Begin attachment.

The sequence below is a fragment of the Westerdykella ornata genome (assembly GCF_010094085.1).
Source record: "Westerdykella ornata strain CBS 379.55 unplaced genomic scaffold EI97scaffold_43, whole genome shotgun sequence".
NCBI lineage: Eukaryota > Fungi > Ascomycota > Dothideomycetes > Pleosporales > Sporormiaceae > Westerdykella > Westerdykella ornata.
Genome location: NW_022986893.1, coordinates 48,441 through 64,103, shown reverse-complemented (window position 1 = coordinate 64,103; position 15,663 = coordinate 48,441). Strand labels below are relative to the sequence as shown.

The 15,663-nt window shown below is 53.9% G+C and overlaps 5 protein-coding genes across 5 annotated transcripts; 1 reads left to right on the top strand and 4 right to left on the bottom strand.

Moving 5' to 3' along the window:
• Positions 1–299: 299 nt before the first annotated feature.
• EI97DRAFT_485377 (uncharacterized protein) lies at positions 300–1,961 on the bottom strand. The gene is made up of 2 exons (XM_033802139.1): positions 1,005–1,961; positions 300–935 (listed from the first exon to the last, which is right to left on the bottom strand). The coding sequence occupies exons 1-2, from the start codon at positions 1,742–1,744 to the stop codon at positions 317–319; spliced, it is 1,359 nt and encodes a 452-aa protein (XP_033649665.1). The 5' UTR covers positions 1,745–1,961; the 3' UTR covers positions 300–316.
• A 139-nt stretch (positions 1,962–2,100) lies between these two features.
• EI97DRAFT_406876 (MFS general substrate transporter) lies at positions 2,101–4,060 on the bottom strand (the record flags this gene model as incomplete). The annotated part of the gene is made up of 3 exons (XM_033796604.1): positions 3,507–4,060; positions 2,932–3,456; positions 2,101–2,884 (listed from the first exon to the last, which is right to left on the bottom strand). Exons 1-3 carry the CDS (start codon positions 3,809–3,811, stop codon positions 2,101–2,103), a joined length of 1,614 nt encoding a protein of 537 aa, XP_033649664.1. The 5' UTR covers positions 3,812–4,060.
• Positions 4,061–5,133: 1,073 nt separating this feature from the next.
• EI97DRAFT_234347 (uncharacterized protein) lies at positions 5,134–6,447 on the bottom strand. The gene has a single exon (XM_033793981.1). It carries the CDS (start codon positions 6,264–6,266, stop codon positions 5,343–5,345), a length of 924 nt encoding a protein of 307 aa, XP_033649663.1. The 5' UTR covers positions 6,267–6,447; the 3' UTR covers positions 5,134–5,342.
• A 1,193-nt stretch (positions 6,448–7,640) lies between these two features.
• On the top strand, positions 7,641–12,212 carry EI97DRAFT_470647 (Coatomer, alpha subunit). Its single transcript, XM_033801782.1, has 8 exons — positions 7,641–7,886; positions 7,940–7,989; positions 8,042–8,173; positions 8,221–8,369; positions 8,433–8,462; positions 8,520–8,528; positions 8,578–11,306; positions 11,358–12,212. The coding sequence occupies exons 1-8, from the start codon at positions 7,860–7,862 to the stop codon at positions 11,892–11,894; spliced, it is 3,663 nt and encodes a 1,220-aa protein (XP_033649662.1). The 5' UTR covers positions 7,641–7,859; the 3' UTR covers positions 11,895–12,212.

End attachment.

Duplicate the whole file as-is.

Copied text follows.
The sequence below is a fragment of the Westerdykella ornata genome (assembly GCF_010094085.1).
Source record: "Westerdykella ornata strain CBS 379.55 unplaced genomic scaffold EI97scaffold_43, whole genome shotgun sequence".
NCBI lineage: Eukaryota > Fungi > Ascomycota > Dothideomycetes > Pleosporales > Sporormiaceae > Westerdykella > Westerdykella ornata.
Genome location: NW_022986893.1, coordinates 48,441 through 64,103, shown reverse-complemented (window position 1 = coordinate 64,103; position 15,663 = coordinate 48,441). Strand labels below are relative to the sequence as shown.

The 15,663-nt window shown below is 53.9% G+C and overlaps 5 protein-coding genes across 5 annotated transcripts; 1 reads left to right on the top strand and 4 right to left on the bottom strand.

Moving 5' to 3' along the window:
• Positions 1–299: 299 nt before the first annotated feature.
• EI97DRAFT_485377 (uncharacterized protein) lies at positions 300–1,961 on the bottom strand. The gene is made up of 2 exons (XM_033802139.1): positions 1,005–1,961; positions 300–935 (listed from the first exon to the last, which is right to left on the bottom strand). The coding sequence occupies exons 1-2, from the start codon at positions 1,742–1,744 to the stop codon at positions 317–319; spliced, it is 1,359 nt and encodes a 452-aa protein (XP_033649665.1). The 5' UTR covers positions 1,745–1,961; the 3' UTR covers positions 300–316.
• A 139-nt stretch (positions 1,962–2,100) lies between these two features.
• EI97DRAFT_406876 (MFS general substrate transporter) lies at positions 2,101–4,060 on the bottom strand (the record flags this gene model as incomplete). The annotated part of the gene is made up of 3 exons (XM_033796604.1): positions 3,507–4,060; positions 2,932–3,456; positions 2,101–2,884 (listed from the first exon to the last, which is right to left on the bottom strand). Exons 1-3 carry the CDS (start codon positions 3,809–3,811, stop codon positions 2,101–2,103), a joined length of 1,614 nt encoding a protein of 537 aa, XP_033649664.1. The 5' UTR covers positions 3,812–4,060.
• Positions 4,061–5,133: 1,073 nt separating this feature from the next.
• EI97DRAFT_234347 (uncharacterized protein) lies at positions 5,134–6,447 on the bottom strand. The gene has a single exon (XM_033793981.1). It carries the CDS (start codon positions 6,264–6,266, stop codon positions 5,343–5,345), a length of 924 nt encoding a protein of 307 aa, XP_033649663.1. The 5' UTR covers positions 6,267–6,447; the 3' UTR covers positions 5,134–5,342.
• A 1,193-nt stretch (positions 6,448–7,640) lies between these two features.
• On the top strand, positions 7,641–12,212 carry EI97DRAFT_470647 (Coatomer, alpha subunit). Its single transcript, XM_033801782.1, has 8 exons — positions 7,641–7,886; positions 7,940–7,989; positions 8,042–8,173; positions 8,221–8,369; positions 8,433–8,462; positions 8,520–8,528; positions 8,578–11,306; positions 11,358–12,212. The coding sequence occupies exons 1-8, from the start codon at positions 7,860–7,862 to the stop codon at positions 11,892–11,894; spliced, it is 3,663 nt and encodes a 1,220-aa protein (XP_033649662.1). The 5' UTR covers positions 7,641–7,859; the 3' UTR covers positions 11,895–12,212.